With the small amount of simple abilities the player is afforded in Narcosis, the gameplay flows naturally, with only a few buttons and the joysticks. With the aforementioned camera slowly sliding through the mask, the controls, like the player's movement, become a little clunky. While this does enhance the feeling of the game, it leads to the player being distracted from what's going on around them. Your head swivels to see what's happening, and then you have to get reoriented to the way the camera controls. This is heightened by the blind spots created by the helmet's edges, leaving the player wanting to turn their head downward, only to have most of their vision obscured. This grows tedious early on in the game, which could easily lead players to drop Narcosis rather quickly. However, acclimation to this control scheme pays off, with the camera firmly in control within an hour of play. While a non-VR version of the game was used for this review, it certainly seems like it would be enhanced with the Oculus version in both immersion and controls. Unfortunately, the controls in this version are difficult to grasp — and stomach, at points — and the player ends up having to push through, luckily with a pretty good payoff.

When the player gains control of the camera, they see very little around them — maybe a towering coral reef, some rocks ahead to jump on, or a small portion of the corridor you're walking through, but that'll be about it. Honor Code uses the depths of the sea to its advantage, heavily restricting the visuals of the player in a convincingly creepy way, reminiscent of the fog lines used in the early Silent Hill titles. Sure, the flashlight will show some shapes around you, and a well-placed flare will lead you the right way, but vision is kept to what's needed rather than painstakingly harped on. With this, the environments don't need heavily developed textures or the like; as long as the rocks are craggy, the sand is smooth, and the squids are slimy, everything's hunky dory — and they are. On the other hand, the character's in-helmet UI is incredibly clear and animated well. It's leagues ahead of the pause menu and hearkens back to a PS2-era James Bond options screen.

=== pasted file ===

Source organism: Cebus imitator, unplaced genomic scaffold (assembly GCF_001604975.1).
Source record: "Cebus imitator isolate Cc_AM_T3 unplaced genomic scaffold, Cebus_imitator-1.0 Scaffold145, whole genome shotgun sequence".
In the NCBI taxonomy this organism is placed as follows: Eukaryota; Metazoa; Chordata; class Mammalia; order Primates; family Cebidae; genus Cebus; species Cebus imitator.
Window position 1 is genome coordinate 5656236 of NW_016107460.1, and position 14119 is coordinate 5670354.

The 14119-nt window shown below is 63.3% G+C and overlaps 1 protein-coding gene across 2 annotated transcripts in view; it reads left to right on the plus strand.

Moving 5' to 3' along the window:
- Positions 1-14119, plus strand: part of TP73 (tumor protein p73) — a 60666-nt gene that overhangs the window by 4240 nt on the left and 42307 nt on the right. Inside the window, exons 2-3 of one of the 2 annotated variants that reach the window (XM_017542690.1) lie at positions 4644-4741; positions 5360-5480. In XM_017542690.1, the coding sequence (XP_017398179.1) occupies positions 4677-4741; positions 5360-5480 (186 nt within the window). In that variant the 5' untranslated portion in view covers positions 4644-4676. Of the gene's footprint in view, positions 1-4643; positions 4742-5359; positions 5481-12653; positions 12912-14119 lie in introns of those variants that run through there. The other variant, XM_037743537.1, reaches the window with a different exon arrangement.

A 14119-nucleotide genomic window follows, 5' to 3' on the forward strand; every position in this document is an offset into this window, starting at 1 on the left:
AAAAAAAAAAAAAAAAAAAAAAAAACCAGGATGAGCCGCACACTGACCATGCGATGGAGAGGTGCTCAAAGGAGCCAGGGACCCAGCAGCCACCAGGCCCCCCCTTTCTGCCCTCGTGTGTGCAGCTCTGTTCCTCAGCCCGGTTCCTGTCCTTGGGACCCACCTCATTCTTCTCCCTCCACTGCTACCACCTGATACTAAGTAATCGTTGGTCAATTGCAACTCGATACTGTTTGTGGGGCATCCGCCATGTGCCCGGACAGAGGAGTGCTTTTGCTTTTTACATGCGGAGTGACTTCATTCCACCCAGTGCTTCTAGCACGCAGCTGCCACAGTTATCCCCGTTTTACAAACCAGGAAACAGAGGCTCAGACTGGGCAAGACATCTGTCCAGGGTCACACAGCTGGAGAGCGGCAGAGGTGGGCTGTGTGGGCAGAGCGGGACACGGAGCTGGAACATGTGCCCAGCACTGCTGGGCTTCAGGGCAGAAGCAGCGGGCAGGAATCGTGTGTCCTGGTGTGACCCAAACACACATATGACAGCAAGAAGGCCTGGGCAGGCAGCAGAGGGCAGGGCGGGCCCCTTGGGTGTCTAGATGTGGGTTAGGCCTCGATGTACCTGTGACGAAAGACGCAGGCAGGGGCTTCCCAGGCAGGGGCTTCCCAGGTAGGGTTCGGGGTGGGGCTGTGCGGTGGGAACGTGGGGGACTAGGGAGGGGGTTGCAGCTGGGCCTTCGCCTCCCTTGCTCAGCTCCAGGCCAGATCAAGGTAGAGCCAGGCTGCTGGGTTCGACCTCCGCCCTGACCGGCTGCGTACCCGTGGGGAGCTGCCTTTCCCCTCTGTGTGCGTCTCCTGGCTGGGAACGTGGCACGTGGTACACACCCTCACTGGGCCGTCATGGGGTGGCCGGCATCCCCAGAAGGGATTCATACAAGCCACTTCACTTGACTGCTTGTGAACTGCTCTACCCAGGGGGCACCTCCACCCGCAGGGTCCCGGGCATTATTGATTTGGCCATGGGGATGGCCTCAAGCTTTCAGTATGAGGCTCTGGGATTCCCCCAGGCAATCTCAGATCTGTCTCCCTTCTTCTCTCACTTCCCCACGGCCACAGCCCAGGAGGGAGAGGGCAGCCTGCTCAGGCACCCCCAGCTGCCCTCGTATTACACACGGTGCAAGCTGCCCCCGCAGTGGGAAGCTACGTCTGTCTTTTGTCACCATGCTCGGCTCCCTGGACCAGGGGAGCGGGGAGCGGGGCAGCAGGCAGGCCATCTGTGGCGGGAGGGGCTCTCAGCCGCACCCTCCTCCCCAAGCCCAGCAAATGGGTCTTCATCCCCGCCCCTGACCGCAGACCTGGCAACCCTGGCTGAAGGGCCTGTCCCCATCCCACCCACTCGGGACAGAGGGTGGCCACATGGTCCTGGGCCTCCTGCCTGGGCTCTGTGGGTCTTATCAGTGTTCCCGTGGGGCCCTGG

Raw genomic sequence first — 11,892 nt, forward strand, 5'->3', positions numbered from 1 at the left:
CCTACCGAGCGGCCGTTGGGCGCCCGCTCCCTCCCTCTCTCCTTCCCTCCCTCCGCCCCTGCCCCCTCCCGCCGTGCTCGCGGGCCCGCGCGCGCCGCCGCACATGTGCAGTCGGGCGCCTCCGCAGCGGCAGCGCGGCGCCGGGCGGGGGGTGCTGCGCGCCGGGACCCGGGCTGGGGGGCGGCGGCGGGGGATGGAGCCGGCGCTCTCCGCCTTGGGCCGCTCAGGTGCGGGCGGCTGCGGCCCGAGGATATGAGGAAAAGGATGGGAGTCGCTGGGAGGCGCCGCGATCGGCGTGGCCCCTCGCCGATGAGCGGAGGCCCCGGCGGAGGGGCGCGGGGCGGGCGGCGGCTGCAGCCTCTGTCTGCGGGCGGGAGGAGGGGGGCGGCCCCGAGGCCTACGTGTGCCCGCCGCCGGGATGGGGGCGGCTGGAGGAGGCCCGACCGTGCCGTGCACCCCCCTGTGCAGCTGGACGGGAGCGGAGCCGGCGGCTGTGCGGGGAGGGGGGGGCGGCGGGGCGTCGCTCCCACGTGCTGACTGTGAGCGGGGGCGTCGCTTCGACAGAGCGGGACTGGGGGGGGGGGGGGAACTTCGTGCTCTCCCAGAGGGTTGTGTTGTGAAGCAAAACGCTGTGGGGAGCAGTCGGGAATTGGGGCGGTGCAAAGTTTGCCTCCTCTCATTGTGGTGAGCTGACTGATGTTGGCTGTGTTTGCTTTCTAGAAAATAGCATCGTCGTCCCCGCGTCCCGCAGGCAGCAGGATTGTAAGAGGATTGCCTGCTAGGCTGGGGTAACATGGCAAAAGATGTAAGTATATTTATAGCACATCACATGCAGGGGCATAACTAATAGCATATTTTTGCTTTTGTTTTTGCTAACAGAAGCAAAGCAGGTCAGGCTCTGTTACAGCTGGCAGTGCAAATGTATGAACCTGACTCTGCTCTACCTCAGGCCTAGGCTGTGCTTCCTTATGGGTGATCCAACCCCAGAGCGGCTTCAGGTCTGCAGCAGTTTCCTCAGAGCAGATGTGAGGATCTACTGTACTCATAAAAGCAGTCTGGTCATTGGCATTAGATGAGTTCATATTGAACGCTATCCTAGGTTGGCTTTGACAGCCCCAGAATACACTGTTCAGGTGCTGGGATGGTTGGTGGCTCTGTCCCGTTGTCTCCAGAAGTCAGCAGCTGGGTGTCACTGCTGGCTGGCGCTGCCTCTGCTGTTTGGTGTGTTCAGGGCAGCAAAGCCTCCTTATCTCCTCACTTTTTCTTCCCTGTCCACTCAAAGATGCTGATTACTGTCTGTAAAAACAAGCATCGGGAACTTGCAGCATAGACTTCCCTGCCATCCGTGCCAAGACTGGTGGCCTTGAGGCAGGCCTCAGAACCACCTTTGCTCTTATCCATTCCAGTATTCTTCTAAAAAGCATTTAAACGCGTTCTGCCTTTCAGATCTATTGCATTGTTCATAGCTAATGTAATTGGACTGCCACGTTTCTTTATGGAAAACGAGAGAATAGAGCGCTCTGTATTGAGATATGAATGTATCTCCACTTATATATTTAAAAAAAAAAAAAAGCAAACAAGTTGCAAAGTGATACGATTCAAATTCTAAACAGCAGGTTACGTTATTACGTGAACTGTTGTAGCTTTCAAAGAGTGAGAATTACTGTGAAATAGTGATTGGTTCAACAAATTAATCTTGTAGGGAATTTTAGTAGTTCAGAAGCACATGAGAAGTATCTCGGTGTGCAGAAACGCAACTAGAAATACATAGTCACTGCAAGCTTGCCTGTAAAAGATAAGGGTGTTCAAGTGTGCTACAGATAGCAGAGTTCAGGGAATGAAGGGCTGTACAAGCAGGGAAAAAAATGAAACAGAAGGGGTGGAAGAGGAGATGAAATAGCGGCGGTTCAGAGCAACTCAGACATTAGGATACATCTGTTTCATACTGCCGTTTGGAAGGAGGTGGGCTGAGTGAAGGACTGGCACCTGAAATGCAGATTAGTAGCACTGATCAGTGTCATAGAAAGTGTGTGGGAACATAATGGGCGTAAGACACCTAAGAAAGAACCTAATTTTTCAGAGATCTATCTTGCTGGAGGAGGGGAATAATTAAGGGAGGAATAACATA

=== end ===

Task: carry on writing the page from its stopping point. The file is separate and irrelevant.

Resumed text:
The use of sound in Narcosis is sparse and well thought-out. Unlike in space, space does travel through water but becomes thick and drone-like, a soundtrack of eeriness in and of itself. As you explore the depths, the churning of the sea is broken only by your thudding footsteps, a brisk reminder to the player that they're alone and surrounded by the chilling unknown. While this by itself is an impressive feat, the restraint shown during other portions of the game should likewise be lauded. For example, while exploring a base, you stumble upon the living quarters of the scientists who lived there. As you explore, there are several jump-scares, including one where the lights go out and a squid jumps in your face. No shrieks of violins or piercing, rumbling brasses play over this, only the heavy breathing of the player's character and a stiff inhale as the creature rushes you. The immersion created by the sound in Narcosis is inspiring, stunning, and terrifying. 

This review began before with a parallel to early man, so why stop now? Narcosis, in its own way, brings humanity's drive for survival to the forefront of the player's mind, showing that the will to live is truly a harrowing war of attrition. The game is unrelenting in its goal of putting you into the shoes of someone haunted by the depths of the sea, both figuratively and literally. The story is simple but well-written, with even the flavor text of the fallen co-workers showing humanity in a couple of sentences each. The visuals are good, the controls are formidable, and the audio is stunning. Sure, the gameplay and story can be a little slow, and the narration is somewhat gauche and not well mixed, but these are minor issues in an otherwise intriguing, original game that shows the potential of human helplessness in a visceral and highly informative way. Narcosis is a mystery that plays on how little we know about our own world, as the game aggressively reminds us with elements of supernatural terror.

Score: 8.5/10